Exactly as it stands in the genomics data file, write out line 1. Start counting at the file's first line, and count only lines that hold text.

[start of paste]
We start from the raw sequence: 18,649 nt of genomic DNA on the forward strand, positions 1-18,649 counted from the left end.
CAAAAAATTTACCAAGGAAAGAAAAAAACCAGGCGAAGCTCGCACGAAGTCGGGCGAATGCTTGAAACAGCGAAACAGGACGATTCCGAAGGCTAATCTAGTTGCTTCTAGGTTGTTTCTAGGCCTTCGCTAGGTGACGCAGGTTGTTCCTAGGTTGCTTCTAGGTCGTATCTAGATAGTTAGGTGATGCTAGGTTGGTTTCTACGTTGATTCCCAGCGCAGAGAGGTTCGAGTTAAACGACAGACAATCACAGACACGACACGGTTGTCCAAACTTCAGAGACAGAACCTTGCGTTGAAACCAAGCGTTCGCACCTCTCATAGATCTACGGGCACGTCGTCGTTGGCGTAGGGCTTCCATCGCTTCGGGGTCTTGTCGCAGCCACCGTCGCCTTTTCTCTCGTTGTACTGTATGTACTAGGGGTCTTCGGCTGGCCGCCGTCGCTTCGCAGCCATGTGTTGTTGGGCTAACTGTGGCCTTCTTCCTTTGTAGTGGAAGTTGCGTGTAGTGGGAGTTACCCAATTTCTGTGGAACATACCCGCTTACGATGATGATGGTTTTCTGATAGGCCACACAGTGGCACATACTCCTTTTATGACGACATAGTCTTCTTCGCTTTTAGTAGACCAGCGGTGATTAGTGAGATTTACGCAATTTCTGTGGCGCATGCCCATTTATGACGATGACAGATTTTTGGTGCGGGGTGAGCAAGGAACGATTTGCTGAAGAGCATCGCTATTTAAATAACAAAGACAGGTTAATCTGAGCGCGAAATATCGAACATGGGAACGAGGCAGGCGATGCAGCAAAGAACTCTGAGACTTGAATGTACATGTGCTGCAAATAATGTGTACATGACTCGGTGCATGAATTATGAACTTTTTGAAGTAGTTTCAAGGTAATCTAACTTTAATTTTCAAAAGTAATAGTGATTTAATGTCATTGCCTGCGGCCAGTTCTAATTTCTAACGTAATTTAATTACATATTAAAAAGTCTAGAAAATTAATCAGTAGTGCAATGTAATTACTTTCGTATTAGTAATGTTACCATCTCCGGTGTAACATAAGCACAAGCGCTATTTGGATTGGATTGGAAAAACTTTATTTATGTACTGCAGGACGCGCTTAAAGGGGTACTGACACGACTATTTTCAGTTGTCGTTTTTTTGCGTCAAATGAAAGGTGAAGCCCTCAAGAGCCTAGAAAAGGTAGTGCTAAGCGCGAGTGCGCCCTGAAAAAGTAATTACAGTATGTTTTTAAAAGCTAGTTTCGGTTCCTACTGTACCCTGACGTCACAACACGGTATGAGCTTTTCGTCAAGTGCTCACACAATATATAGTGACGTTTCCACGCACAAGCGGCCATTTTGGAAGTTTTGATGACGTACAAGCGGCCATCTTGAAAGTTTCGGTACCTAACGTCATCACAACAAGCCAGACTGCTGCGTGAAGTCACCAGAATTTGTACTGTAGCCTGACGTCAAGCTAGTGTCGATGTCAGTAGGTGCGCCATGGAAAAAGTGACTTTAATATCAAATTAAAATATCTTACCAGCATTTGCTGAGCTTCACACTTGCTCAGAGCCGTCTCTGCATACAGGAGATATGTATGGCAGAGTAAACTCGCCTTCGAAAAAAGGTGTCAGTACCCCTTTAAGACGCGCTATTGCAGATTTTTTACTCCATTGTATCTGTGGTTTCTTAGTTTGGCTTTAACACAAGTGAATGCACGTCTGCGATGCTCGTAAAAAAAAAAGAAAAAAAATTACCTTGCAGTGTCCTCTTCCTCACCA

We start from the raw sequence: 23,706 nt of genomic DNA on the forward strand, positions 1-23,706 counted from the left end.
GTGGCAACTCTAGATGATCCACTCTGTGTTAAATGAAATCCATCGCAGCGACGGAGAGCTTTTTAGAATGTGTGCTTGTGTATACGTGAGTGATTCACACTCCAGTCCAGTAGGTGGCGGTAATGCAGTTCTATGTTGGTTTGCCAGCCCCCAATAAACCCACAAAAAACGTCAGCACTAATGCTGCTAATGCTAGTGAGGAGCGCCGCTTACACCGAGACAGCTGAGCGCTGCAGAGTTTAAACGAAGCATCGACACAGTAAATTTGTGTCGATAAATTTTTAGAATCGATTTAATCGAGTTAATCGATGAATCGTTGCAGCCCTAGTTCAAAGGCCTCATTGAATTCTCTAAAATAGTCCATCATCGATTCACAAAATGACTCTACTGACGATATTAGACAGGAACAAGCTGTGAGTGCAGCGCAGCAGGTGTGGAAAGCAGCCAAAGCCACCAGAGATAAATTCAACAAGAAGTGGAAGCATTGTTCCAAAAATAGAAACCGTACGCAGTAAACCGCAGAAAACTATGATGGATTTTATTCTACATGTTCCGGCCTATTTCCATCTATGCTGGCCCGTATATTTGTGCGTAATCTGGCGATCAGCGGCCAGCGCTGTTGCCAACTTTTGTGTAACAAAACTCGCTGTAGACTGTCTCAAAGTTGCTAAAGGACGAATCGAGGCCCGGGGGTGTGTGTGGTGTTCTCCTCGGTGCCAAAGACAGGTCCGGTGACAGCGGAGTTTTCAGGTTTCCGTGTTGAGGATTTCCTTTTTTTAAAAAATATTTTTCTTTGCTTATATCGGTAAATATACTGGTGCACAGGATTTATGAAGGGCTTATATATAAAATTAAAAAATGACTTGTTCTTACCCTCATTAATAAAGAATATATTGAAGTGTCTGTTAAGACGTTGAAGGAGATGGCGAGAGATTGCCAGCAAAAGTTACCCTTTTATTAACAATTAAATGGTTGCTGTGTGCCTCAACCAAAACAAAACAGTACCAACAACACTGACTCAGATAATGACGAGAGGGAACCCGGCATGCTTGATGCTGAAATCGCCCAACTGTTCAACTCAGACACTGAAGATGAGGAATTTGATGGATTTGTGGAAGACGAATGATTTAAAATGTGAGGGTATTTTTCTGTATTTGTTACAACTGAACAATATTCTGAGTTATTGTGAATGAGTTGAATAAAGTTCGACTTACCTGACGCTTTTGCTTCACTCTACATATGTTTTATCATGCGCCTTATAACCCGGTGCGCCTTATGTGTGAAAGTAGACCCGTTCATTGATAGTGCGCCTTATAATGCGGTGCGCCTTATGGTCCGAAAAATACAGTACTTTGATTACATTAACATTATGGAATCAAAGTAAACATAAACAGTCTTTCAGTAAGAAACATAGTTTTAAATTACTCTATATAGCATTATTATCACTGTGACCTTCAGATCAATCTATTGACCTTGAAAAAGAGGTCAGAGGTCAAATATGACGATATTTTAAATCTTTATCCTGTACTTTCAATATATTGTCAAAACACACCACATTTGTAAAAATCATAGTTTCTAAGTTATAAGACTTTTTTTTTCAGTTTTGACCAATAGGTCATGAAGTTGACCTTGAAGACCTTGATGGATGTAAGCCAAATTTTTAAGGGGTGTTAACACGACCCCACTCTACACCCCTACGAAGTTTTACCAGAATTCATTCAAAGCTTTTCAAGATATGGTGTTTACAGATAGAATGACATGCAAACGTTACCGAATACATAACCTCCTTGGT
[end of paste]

We start from the raw sequence: 18,649 nt of genomic DNA on the forward strand, positions 1-18,649 counted from the left end.